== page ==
Ten dollars might seem a hefty price tag for a game with only six arcade-style stages, but there are tons of goodies hidden throughout the castle. Secret passages, healing meat and 1-Ups tucked away within walls, and the level design was custom made for speed runs. I played through the entire game three times in a row my first day with it, and I’ve yet to discover everything Castlevania ReBirth has to offer. Extras notwithstanding, it’s just one of those titles you’ll enjoy revisiting again and again – that is, if old-school Castlevania is your thing. Again, the Metroidvania elements are kept to a minimum, and the focus here is on action platforming.

Castlevania: The Adventure ReBirth screenshot

As you traverse each stage, you’ll find a variety of power-ups. Your whip can be upgraded twice – the first time causing it to do more damage, and the second upgrade adds fireballs to your attacks for a limited time. Special weapons include holy water, a throwing axe, and a cross, as well as a stop watch that makes time stand still. Each item has its pluses and minuses, and you’ll likely find each particularly useful in certain situations.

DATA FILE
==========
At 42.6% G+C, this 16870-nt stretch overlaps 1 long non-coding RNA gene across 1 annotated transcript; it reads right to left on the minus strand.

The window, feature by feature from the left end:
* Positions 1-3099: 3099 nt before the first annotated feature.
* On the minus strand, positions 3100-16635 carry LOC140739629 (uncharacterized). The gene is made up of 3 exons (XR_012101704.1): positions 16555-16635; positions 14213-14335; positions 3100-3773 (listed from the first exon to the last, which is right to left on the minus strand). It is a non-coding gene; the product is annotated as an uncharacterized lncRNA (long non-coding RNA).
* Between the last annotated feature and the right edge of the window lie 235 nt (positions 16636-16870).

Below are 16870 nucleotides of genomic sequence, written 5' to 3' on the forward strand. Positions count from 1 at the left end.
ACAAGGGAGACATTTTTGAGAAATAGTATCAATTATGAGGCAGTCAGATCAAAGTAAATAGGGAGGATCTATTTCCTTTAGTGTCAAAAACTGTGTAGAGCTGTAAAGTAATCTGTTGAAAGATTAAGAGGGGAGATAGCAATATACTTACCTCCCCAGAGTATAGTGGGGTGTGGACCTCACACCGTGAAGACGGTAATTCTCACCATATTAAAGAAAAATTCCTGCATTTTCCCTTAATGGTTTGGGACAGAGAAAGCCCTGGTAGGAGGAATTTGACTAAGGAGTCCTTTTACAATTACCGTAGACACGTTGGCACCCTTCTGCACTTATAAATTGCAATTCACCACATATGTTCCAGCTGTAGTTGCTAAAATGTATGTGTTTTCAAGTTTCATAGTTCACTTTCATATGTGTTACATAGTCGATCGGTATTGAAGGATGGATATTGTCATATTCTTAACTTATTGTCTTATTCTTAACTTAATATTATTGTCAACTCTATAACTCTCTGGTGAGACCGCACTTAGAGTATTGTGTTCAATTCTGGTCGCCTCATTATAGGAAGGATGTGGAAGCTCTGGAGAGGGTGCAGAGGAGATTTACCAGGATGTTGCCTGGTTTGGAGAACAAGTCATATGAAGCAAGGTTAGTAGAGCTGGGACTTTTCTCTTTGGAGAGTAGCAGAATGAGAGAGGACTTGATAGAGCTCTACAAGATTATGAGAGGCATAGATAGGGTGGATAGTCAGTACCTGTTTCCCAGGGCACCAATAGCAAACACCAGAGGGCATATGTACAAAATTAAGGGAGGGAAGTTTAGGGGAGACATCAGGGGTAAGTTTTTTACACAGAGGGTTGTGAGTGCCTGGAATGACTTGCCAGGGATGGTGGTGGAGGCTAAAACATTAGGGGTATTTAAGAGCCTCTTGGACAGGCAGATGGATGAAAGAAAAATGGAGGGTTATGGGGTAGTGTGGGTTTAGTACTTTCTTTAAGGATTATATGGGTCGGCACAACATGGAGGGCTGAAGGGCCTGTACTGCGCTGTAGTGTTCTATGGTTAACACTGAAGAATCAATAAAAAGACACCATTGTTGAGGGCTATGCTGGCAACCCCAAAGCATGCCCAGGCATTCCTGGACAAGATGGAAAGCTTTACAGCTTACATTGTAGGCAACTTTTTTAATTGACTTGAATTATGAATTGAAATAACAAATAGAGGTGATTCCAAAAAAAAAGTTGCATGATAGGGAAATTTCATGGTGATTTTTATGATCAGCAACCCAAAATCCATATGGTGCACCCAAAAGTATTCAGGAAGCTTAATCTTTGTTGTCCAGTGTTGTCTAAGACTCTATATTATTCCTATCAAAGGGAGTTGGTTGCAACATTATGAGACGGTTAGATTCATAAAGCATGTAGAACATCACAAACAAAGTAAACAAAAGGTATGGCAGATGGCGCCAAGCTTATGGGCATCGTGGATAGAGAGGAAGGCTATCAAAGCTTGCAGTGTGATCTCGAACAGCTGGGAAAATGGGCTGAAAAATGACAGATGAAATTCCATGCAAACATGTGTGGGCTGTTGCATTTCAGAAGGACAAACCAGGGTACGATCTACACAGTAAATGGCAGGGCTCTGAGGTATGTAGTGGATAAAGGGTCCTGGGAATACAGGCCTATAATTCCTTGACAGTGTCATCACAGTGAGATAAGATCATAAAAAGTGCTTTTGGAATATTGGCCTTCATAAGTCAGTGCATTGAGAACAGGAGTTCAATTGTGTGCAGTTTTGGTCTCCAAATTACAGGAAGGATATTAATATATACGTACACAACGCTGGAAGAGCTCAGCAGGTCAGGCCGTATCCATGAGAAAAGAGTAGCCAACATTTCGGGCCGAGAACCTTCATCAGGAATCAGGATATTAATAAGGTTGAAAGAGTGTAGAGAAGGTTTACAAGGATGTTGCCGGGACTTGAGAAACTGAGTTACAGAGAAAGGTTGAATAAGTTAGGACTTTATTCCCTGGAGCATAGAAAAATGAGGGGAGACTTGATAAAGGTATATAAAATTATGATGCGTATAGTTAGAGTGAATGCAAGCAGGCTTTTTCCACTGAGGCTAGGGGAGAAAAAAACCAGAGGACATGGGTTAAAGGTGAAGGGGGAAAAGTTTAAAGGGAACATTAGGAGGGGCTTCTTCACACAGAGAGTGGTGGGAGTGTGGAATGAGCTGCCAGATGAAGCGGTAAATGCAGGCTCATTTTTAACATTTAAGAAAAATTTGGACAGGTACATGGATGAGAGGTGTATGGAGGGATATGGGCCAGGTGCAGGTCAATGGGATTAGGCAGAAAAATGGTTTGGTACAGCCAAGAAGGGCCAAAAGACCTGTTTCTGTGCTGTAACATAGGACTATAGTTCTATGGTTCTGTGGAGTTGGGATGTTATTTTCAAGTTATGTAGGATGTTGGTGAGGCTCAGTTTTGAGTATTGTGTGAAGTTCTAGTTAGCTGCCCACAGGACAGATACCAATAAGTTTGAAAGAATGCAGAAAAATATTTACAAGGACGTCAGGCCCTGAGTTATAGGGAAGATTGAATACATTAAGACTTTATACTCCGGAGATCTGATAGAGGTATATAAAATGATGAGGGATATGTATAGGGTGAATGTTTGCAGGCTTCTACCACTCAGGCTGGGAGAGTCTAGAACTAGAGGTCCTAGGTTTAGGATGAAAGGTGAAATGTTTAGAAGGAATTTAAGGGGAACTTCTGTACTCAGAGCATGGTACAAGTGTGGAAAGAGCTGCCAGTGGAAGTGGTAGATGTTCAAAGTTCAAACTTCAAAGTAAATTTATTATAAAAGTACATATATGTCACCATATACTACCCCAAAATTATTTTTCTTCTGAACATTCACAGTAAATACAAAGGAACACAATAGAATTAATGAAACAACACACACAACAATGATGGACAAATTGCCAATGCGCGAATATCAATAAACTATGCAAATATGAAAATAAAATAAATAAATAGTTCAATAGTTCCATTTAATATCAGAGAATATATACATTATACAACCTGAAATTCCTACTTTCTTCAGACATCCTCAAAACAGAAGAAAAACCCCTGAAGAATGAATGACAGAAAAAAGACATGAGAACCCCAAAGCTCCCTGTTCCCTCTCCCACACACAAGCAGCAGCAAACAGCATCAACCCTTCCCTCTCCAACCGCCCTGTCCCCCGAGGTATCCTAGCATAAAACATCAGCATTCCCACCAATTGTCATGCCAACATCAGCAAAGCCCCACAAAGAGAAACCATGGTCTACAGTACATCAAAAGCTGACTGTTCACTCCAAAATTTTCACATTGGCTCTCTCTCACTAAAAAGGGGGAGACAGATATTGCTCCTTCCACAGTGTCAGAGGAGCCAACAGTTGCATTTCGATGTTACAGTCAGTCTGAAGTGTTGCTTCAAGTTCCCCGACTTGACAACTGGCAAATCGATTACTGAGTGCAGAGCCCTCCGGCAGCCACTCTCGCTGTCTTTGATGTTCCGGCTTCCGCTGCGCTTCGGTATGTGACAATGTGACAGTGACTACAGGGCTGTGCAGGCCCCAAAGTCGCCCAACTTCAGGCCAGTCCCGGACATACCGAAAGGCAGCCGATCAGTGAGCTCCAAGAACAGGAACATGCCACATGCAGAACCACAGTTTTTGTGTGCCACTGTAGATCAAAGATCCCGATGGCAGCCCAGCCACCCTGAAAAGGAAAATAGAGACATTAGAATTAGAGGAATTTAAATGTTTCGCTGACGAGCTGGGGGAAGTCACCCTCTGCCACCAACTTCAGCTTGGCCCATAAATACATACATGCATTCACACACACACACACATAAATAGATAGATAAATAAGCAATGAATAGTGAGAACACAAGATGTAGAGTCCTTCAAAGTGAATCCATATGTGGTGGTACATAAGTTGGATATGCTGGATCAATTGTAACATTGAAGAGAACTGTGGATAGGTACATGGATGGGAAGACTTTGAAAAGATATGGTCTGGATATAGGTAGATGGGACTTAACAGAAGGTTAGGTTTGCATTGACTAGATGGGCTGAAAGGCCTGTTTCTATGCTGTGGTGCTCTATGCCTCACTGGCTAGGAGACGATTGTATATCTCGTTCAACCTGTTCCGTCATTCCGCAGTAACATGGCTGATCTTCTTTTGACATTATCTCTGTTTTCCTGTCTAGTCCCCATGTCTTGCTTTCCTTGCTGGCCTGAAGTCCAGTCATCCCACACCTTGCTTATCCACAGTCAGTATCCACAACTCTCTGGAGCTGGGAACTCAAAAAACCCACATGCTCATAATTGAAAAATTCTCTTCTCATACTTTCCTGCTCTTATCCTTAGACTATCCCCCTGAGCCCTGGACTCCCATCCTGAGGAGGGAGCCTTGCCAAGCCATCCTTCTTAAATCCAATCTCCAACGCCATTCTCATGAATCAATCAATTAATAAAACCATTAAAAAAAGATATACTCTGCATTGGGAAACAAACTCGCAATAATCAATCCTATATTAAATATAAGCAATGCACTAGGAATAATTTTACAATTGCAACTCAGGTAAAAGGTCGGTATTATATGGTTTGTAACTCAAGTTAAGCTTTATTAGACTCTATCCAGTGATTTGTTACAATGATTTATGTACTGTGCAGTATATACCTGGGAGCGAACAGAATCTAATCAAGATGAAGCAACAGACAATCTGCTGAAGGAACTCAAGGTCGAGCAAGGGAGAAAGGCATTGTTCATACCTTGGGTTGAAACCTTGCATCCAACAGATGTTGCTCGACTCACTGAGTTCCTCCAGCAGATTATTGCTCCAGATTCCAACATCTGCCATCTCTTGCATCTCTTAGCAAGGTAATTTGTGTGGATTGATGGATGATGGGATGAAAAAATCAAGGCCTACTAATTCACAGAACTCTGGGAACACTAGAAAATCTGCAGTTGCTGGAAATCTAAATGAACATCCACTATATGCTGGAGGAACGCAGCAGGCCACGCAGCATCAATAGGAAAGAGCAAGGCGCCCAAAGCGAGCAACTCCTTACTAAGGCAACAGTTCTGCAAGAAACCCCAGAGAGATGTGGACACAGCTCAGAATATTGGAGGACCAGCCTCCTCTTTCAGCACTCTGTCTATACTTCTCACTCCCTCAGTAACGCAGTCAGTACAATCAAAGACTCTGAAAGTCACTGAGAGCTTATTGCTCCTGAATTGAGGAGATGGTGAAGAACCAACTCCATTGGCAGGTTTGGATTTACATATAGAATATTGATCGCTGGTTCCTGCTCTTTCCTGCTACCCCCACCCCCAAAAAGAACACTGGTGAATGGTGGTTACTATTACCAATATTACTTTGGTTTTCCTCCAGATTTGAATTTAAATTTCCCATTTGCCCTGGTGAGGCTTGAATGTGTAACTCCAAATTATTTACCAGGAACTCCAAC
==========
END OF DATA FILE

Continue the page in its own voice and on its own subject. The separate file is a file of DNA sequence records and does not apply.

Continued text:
Konami really have done a bang-up job with Castlevania ReBirth, and the old-style gameplay comes complete with old-style graphics. Though it’s based on a Gameboy game, ReBirth’s visuals are done in more of an SNES style. It’s a great-looking game, one that exudes Castlevania fan service. Stages are varied up nicely, and you’ll never see everything the game has to offer in a single playthrough.

The music and sound effects of the game, though, are, without a doubt, the bee’s knees. Most of the tunes are reworked versions of old Castlevania classics, but it just goes to show how timeless these songs are. If you’d rather not wear these masterpieces out, however, you can always tweak the volume, even cutting the music out completely. This actually gives the game a very unique feel, providing players with yet another excuse to zip through the castle one more time.